What he’s got: Affability, humor, and folksy charm galore; arguably the best communication skills—on TV, on the stump, or in retail settings—of any Republican 2016er; executive experience as a two-term-plus Arkansas governor; demonstrated presidential vote-getting capacity as winner of the Iowa caucuses and overall delegate runner-up in the 2008 GOP nomination contest; high name recognition among Republicans due to that campaign and more than six years afterward as a Fox News host, syndicated radio personality, and author; status as an ordained Southern Baptist minister and adamant social conservative views that provide him with deep ties to, and a base of support within, the evangelical community.
What he lacks: Establishment support; national security credentials; convincing defenses of elements of his Arkansas record (on taxes and prisoner clemency, for example) that make him vulnerable to conservative attacks; enthusiasm for, or even tolerance of, asking rich people for money; a path to the Republican nomination that doesn’t involve a repeat victory in Iowa; proven appeal to voters beyond his core of evangelical supporters; ability to conceal the Gibraltar-sized chip on his shoulder regarding his treatment by much of his party and the mainstream media.
Experience: That’ll be one of the primary selling points of Mike Huckabee’s presidential campaign, which he formally launches on Tuesday.
At a time when many Republican voters are hungry for something new, Huckabee will try to persuade them to go with the tried and true. Not only has the former Arkansas governor already been through the soul-crushing grind of a presidential campaign, but, from 1996 to 2007, he also spent ten-and-a-half years as governor of Arkansas.
Huckabee, a former Baptist preacher, is known for his appeal to Evangelicals and other social conservatives, but this time around he’ll use experience to contrast with the Obama model as well as with his Republican rivals in the hope of expanding his coalition beyond that slice of primary voters. Of the five Republicans who have announced their candidacies, three — Florida’s Marco Rubio, Texas’s Ted Cruz, and Kentucky’s Rand Paul — are freshman senators, and two — former Hewlett-Packard CEO Carly Fiorina and retired neurosurgeon Ben Carson — have never held elected office.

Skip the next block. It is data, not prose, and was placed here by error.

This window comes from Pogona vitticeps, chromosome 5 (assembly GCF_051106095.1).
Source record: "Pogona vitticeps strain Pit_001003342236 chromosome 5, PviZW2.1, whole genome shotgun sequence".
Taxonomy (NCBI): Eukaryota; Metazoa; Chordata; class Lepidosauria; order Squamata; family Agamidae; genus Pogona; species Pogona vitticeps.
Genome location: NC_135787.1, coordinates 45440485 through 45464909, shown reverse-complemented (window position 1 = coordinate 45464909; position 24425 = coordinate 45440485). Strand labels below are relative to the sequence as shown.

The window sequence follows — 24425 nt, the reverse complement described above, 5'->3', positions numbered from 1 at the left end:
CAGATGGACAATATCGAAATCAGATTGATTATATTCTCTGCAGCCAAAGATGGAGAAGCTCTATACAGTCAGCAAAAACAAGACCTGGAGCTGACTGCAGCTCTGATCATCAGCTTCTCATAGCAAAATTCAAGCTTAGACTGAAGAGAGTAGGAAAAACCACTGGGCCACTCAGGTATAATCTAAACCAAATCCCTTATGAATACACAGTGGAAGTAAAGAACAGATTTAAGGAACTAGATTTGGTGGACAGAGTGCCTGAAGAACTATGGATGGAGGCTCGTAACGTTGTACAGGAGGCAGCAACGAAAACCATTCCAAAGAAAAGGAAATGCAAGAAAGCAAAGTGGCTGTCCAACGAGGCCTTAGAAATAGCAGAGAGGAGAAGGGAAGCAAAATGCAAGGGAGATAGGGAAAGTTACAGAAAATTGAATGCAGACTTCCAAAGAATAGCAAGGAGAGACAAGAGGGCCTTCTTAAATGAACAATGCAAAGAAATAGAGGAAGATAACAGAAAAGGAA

“The GOP primary electorate understands the importance of leading a state,” says a member of the governor’s nascent campaign. Would-be candidates like Jeb Bush, Scott Walker, Chris Christie, and John Kasich will also be able to boast that credential if they decide to jump in the race, and the first two are almost certain to do so, but Huckabee’s team will argue that his experience in Arkansas makes him uniquely equipped to take on Hillary Clinton.
Huckabee faced a Democratic legislature throughout his tenure. It’s worth remembering that legislators in Arkansas can override a governor’s veto with simple majority votes—not the supermajorities required in many other states—yet Huckabee, never a micromanager when it came to legislation, ended up getting much of what he wanted out of the Democrats.
Maybe that’s because he and Democrats often saw eye to eye. It was Huckabee who began referring to far-right Republicans as “Shiites,” a parlance still in use in Little Rock.
“We accomplished a lot in that era,” says Argue, the former Democratic state senator. “Significant increases in teacher salaries. Substantial funding for low-income students. Over $300 million for pre-K that wasn’t even directed by the court.”
Huckabee’s belief in the role of government in shaping people’s lives got great reviews from mainstream media outlets.
Although Huckabee has endorsed a flat tax proposal called the “fair tax”, his governorship included efforts to expand government funding for low-income children and increases in gas and tobacco taxes. Huckabee also pioneered a program to collect the body mass index of every child enrolled in Arkansas public schools in an effort to combat childhood obesity. The Arkansas governor also broke from rightwing orthodoxy by supporting efforts to grant in-state college tuition to some undocumented migrants.
And at one point in 2007, Huckabee even said he’d support a national workplace smoking ban – a position he has since backed away from…
The Republican party is far more ideologically diverse than its stereotype would suggest and the former Arkansas governor’s campaign will be a litmus test for the popularity of his blend of social conservatism and economic populism among primary voters in the post-Tea party era.